The African elephant is Earth’s largest mammal. Unlike some species, it never stops growing. The largest of this largest species on land lives in western Zimbabwe, in the Hwange Park corridor; the animals in this population trade northwest and southeast, flowing through Botswana, Angola and Namibia. A bull of this ilk can be taller than 13 feet at the shoulder and weigh as much as 7 tons. To the east in the Zambezi Valley and on into Mozambique, the elephants are perhaps 20 percent smaller. In southern Tanzania’s Selous Reserve they are even smaller. In northern Tanzania and farther up into East Africa they grow larger again. And in the forests they are smallest yet; a mature forest bull rarely grows taller than 8 feet.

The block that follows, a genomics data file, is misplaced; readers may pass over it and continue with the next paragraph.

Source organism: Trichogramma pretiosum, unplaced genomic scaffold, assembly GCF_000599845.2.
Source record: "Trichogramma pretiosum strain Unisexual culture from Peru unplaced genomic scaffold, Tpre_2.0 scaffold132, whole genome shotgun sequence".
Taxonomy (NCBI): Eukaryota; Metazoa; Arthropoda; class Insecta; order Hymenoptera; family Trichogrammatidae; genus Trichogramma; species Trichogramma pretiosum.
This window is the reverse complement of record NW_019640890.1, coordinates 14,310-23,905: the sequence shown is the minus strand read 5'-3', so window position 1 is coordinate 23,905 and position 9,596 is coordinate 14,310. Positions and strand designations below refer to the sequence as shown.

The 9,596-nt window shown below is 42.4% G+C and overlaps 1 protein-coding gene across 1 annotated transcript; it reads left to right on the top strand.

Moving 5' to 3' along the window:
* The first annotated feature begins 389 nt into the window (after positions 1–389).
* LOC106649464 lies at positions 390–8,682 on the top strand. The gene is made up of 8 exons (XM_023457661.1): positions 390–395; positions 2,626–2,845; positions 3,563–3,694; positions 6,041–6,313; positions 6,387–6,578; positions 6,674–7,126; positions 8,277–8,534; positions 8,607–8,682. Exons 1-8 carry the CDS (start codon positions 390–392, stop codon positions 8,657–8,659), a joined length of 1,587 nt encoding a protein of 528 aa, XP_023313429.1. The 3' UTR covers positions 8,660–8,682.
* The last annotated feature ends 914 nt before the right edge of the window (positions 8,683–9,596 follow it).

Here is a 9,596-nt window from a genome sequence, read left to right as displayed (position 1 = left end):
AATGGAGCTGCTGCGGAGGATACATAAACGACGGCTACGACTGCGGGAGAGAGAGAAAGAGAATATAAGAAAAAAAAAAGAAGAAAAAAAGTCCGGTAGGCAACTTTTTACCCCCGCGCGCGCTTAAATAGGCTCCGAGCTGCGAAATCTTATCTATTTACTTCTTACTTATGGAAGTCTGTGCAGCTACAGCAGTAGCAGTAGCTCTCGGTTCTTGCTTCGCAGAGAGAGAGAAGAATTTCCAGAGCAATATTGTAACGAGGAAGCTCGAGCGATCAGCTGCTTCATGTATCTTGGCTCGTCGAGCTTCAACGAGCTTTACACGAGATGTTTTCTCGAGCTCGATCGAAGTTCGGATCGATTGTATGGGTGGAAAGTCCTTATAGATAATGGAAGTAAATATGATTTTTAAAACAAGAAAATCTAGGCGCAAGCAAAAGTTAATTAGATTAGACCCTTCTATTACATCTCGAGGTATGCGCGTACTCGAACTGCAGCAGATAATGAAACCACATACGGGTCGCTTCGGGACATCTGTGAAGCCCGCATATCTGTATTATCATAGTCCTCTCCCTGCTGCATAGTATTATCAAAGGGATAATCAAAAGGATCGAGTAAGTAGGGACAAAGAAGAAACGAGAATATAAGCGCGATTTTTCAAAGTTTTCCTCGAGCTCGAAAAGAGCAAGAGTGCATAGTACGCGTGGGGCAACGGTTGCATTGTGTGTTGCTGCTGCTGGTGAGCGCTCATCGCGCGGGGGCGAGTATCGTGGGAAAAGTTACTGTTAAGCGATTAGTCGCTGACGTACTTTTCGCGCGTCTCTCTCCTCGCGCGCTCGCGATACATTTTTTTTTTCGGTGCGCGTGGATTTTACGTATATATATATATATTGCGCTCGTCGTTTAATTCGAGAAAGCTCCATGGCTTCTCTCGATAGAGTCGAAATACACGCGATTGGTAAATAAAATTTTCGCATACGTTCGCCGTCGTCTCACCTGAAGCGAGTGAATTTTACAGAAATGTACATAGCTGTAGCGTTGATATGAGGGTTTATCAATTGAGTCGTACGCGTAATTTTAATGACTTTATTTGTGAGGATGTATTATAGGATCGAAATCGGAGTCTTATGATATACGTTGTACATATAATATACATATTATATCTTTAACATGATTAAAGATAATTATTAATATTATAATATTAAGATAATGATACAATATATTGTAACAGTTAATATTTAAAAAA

However, the largest bulls don’t necessarily grow the largest tusks, probably due to food, minerals and genetics. A Botswana bull can grow tusks 22 inches in circumference; the “small” bulls of the Selous produce at least as many hundred-pounders as those to their southwest. Other regional differences include northern populations that grow long, slender tusks, and shorter, thicker ivory in the southwest. Zambezi bulls pretty much split the difference.
My Botswana bull was not a trophy. I hunted on an own/use permit, meaning the elephant I killed was owned and used by the concession where it lived. Such an elephant is usually a bull with broken tusks no trophy hunter would ever shoot. The program supplies much-needed protein to the village that owns the animal for a long, long time. Tusks are remitted to wildlife authorities.